They were joined at the chest

“Dead Ringers” (1988), by David Cronenberg, about Elliot (Elly) and Beverly (Bev) Mantle.

«- Something radical is definitely required. (…)
– Yes, Doctor!
– Can I trust you to do that, or have I got to sit here and watch you?
– I don’t know. Can you trust me?
– Oh, God! Don’t do this to me, Bev.
– But I’m only doing it to me, Elly. Don’t you have a will of your own? Why don’t you just go on with your very own life?
– Do you remember the original Siamese twins?
– Chang and Eng. They were joined at the chest.
– Remember how they died?
– Mmm. Chang… died of a stroke… in the middle of the night. He was always the sickly one. He was always the one who drank too much. When Eng woke up beside him… and found that his brother was dead… he died of fright… right there in the bed.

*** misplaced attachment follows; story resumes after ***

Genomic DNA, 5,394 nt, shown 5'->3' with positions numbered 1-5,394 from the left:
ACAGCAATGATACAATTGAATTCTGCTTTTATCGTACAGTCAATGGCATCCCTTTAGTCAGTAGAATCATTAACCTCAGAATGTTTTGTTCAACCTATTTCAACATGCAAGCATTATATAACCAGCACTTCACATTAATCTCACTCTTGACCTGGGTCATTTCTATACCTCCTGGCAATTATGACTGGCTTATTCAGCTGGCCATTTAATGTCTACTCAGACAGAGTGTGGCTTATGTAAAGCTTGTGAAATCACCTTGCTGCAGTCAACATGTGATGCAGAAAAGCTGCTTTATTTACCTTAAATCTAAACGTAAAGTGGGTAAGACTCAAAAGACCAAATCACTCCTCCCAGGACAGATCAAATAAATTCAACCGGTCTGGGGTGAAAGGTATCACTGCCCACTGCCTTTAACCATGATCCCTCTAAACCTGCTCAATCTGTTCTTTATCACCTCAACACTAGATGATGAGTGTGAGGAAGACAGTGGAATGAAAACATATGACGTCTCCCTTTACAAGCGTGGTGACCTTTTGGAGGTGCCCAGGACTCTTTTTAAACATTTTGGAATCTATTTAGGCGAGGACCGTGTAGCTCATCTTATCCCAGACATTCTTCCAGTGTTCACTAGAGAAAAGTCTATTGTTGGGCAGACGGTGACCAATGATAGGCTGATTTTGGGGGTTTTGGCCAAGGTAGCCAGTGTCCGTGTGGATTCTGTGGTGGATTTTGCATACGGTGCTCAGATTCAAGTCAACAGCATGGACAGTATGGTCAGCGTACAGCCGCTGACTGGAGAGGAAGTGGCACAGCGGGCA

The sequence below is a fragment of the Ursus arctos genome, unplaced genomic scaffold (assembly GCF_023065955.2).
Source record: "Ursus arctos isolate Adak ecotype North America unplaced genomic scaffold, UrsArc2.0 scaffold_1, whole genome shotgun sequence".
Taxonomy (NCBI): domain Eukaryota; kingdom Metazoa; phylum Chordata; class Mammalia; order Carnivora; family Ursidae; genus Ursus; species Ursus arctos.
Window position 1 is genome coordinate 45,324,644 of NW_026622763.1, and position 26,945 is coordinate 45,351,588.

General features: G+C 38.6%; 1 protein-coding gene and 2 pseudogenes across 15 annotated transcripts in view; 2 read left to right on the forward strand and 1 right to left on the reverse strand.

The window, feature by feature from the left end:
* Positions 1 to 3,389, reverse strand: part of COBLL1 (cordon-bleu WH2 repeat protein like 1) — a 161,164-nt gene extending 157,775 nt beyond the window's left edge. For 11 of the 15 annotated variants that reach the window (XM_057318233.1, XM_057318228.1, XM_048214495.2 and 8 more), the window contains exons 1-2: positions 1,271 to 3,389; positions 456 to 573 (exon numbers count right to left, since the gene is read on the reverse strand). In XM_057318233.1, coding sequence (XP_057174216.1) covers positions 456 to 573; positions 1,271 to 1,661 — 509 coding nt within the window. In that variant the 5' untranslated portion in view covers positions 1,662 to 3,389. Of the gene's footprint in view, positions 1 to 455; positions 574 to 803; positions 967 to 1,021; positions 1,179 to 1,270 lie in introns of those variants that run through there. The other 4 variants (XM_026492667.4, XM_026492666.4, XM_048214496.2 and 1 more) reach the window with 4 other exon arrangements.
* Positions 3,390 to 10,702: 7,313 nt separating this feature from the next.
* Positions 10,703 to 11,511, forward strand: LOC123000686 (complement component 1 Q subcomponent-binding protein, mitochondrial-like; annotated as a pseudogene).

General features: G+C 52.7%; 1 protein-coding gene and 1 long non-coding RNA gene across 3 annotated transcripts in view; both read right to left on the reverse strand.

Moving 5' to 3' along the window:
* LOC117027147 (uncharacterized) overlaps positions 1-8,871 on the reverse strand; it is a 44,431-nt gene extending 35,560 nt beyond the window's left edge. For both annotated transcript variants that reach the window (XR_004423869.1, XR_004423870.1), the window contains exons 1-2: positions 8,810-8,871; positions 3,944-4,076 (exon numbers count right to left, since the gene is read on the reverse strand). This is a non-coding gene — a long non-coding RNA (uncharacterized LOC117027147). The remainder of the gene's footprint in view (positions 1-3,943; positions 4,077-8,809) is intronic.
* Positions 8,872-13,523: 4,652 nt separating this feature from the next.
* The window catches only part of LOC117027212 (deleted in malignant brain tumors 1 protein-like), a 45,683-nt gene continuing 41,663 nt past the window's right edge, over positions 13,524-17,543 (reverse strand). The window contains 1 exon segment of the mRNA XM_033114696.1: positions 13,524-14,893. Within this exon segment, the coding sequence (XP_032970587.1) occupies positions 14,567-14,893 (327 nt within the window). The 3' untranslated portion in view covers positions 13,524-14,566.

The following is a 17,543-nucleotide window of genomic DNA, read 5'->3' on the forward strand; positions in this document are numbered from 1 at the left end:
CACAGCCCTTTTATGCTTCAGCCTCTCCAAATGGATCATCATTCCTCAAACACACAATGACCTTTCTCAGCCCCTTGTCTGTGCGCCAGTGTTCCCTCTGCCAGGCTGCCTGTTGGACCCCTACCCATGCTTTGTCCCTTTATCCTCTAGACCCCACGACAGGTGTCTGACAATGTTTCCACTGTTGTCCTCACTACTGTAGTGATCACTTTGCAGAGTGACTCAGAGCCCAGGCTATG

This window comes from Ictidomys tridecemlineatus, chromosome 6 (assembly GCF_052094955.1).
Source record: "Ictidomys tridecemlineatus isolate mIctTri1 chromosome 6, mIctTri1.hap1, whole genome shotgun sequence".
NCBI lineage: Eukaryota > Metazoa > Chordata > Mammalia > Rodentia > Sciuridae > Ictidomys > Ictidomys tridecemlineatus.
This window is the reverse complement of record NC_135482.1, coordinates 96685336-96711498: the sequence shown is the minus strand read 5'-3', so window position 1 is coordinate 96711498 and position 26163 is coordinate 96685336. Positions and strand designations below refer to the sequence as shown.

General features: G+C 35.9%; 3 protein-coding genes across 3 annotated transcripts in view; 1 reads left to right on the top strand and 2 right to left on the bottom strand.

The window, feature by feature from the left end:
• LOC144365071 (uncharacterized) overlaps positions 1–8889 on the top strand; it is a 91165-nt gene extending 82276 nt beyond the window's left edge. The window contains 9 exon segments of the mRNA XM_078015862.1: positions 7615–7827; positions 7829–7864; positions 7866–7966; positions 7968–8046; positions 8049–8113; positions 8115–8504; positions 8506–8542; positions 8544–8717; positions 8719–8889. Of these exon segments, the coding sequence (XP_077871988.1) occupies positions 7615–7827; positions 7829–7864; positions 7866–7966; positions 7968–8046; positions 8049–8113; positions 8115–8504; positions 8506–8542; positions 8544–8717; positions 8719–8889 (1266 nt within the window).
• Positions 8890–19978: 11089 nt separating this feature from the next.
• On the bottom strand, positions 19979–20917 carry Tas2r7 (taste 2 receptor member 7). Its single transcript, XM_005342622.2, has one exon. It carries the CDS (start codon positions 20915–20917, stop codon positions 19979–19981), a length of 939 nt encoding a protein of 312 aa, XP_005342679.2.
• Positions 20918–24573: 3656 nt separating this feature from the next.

– Does that answer your question?
– Poor Elly.
– Poor Bev. (…)

– Look, don’t you get it yet? Whatever is in his bloodstream goes directly into mine. (…) Beverly and I just have to get synchronised. Once we’re synchronised, it’ll be easy.»

As a verb, ‘ring’ has long been used to mean ‘exchange/substitute’ in a variety of situations: for instance, ‘car ringing’, which is the replacing of the identification numbers on a stolen car with those from a genuine (usually scrapped) vehicle.
‘Dead’, in the sense of ‘exact’ or ‘precise’, which is demonstrated in many phrases: ‘dead shot’, ‘dead centre’, ‘dead heat’, etc.
So, ‘dead ringers’ are literally the same as ‘exact duplicates’.


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